In this chapter we've examined dimension tables. We examined their basic structure, and saw that best practice to add an artificial key to all dimensions in order to insulate the dimensional database from changes in the schema of the source data.
We also examined the snowflake dimensional schema, and saw that it is useful in precisely the same situations in which you might sub-class a relation in a normalized database.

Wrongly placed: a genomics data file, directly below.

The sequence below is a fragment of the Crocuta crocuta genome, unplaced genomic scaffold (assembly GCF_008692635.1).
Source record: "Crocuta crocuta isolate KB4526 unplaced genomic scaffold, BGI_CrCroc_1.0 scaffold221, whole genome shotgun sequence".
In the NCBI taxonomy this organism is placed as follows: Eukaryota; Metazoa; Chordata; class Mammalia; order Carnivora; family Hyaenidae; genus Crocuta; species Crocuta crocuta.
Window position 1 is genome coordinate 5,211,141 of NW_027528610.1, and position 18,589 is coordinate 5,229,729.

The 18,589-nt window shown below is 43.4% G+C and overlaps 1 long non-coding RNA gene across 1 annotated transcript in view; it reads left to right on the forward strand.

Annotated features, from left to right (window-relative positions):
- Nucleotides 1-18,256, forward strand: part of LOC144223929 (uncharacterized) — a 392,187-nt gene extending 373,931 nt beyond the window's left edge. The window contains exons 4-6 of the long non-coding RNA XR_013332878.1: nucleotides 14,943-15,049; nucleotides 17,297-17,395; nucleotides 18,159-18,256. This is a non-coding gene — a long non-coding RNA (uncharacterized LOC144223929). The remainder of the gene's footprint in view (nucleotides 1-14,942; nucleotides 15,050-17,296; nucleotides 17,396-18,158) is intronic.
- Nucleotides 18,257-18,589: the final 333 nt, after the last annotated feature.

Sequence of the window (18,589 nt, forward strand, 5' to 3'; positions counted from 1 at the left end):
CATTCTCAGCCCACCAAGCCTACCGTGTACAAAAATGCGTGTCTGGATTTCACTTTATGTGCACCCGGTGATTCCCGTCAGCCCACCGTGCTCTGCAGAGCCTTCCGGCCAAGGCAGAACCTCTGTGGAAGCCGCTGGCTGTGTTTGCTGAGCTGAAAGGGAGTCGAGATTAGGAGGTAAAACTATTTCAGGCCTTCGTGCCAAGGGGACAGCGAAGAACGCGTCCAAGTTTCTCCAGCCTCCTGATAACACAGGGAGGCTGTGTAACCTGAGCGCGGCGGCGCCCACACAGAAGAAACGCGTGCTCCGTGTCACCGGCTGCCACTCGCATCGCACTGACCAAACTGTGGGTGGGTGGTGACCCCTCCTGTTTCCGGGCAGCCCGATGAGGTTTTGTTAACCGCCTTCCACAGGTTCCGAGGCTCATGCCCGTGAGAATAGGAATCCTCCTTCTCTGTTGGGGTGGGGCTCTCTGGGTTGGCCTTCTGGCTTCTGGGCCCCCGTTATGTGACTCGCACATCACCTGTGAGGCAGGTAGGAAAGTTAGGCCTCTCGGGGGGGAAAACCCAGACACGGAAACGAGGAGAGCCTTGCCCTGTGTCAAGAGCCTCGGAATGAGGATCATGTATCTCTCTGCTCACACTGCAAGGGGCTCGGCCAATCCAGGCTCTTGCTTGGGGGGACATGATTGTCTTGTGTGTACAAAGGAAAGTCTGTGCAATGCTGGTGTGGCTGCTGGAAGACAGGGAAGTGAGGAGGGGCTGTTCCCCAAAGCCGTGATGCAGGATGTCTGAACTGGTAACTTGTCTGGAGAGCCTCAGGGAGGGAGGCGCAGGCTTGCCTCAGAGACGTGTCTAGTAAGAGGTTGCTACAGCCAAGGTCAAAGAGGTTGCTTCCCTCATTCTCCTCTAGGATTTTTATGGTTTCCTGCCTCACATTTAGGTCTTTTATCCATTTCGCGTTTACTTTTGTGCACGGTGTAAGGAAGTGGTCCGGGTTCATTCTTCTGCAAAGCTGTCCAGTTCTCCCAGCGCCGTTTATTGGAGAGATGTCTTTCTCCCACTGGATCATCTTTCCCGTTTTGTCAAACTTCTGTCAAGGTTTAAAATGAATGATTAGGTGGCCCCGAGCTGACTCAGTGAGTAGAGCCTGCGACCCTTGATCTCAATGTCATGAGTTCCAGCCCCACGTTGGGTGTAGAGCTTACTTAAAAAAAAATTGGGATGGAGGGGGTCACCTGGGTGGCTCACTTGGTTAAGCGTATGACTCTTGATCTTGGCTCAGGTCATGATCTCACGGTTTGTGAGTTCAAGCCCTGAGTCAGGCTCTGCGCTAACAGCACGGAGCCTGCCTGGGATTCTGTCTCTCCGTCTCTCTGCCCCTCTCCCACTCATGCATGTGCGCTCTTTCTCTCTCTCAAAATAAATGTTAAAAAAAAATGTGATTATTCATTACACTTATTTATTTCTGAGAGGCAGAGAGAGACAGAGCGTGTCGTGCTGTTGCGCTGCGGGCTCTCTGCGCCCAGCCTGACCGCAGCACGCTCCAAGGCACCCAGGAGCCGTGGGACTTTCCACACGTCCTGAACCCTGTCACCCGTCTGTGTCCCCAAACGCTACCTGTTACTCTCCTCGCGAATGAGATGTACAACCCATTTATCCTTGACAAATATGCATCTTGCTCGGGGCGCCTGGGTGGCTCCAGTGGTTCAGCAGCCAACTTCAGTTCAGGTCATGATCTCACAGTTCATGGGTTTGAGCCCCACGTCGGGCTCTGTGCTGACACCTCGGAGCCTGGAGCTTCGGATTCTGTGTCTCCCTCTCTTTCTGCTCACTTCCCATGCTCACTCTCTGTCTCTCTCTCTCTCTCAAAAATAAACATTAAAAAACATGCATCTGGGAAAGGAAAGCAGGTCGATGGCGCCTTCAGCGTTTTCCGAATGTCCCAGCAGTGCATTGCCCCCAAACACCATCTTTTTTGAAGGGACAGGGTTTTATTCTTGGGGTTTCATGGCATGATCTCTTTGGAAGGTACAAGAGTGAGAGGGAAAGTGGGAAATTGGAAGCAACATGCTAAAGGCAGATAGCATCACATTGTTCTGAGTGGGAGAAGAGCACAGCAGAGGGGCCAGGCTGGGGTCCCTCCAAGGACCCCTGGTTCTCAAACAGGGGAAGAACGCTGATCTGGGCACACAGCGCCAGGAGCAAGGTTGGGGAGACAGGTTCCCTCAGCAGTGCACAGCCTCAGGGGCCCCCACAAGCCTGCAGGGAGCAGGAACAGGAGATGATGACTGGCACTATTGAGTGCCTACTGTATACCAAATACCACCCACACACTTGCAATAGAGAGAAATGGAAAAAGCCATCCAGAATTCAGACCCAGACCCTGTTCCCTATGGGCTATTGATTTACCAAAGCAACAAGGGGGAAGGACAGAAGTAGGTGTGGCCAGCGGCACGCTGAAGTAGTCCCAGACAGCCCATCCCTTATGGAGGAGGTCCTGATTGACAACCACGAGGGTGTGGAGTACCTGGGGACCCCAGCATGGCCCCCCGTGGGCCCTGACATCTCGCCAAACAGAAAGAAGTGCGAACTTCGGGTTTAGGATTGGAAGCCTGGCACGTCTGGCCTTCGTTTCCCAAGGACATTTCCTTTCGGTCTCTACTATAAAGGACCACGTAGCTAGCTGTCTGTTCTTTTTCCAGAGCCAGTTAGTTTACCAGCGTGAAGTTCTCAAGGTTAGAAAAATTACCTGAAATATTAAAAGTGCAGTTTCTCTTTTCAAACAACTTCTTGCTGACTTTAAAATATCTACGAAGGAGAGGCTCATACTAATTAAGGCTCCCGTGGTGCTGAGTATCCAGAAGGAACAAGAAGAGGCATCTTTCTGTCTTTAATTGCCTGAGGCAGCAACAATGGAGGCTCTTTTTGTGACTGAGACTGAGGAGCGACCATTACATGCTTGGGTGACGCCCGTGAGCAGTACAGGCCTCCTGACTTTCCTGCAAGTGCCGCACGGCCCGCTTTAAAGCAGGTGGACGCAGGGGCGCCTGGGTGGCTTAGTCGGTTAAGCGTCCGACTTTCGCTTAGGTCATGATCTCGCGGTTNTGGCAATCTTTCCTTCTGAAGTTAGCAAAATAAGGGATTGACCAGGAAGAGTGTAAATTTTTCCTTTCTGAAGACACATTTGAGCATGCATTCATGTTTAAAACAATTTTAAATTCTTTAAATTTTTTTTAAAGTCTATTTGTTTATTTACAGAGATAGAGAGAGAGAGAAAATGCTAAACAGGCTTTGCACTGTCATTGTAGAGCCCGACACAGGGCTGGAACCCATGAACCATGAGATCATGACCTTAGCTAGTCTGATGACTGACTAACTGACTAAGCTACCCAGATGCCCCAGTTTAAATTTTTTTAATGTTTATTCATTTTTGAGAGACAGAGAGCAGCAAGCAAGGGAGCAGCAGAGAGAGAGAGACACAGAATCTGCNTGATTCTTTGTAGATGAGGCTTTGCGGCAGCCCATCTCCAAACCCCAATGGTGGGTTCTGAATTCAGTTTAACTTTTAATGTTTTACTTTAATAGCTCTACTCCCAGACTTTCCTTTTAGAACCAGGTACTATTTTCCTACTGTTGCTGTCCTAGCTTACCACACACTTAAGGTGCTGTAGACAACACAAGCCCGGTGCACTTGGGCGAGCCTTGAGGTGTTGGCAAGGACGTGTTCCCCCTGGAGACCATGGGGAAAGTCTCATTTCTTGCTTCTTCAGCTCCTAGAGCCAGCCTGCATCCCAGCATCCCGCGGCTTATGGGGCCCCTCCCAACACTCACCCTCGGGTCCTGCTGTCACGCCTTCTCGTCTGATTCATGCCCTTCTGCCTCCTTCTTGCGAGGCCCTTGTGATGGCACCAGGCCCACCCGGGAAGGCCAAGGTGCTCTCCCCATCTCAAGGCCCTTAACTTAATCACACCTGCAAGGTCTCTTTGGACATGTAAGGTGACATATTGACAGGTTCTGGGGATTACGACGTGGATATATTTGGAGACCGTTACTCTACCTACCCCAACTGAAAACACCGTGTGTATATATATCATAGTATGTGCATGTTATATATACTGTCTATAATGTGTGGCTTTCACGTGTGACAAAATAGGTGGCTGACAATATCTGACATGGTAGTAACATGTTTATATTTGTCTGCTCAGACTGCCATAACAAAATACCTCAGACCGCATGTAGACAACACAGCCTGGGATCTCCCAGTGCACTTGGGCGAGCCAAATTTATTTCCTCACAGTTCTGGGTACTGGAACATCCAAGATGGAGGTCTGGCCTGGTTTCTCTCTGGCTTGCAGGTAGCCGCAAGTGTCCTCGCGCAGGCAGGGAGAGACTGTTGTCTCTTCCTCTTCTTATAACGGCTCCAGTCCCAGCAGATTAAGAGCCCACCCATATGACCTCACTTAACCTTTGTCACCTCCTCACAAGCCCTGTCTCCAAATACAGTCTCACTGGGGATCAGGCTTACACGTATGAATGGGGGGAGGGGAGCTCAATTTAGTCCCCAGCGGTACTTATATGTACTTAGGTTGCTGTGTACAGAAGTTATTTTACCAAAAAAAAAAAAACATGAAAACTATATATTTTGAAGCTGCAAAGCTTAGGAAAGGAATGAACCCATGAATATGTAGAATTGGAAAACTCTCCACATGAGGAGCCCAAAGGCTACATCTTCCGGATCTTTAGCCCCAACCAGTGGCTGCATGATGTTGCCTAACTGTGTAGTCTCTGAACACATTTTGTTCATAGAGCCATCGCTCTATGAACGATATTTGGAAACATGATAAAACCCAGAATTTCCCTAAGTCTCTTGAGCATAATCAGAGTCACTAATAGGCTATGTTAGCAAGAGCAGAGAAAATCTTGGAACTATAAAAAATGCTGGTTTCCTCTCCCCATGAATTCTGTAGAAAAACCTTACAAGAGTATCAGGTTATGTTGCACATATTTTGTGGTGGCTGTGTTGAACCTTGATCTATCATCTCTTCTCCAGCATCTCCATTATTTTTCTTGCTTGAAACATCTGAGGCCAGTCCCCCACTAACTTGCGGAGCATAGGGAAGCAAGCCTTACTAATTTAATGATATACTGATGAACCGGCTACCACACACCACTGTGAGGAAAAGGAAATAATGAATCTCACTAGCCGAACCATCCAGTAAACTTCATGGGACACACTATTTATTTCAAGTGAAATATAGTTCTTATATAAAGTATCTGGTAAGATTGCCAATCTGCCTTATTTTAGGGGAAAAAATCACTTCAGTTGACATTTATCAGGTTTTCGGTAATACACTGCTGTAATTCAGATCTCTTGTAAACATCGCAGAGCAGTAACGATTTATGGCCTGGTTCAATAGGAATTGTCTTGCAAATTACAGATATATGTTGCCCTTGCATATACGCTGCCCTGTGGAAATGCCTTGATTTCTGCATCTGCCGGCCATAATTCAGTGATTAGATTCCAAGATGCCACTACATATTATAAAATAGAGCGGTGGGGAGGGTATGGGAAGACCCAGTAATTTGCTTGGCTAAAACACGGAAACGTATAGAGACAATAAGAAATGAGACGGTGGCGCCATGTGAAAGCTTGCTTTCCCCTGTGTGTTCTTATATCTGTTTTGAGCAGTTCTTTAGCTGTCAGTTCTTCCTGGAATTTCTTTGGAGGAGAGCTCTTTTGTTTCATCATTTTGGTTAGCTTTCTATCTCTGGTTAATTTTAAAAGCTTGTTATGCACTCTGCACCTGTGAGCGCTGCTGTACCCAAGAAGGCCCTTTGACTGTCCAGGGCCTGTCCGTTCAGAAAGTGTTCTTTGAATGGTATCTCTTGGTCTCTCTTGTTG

Finally, we examined the issue of changing dimensions, and saw two techniques for handling them: either by adding a new row, or by using a pair of facts representing the current and previous value.
And this concludes our examination of dimensional database theory. Not nearly as difficult as you expected, was it? In Part III, we'll turn to the process of designing database systems.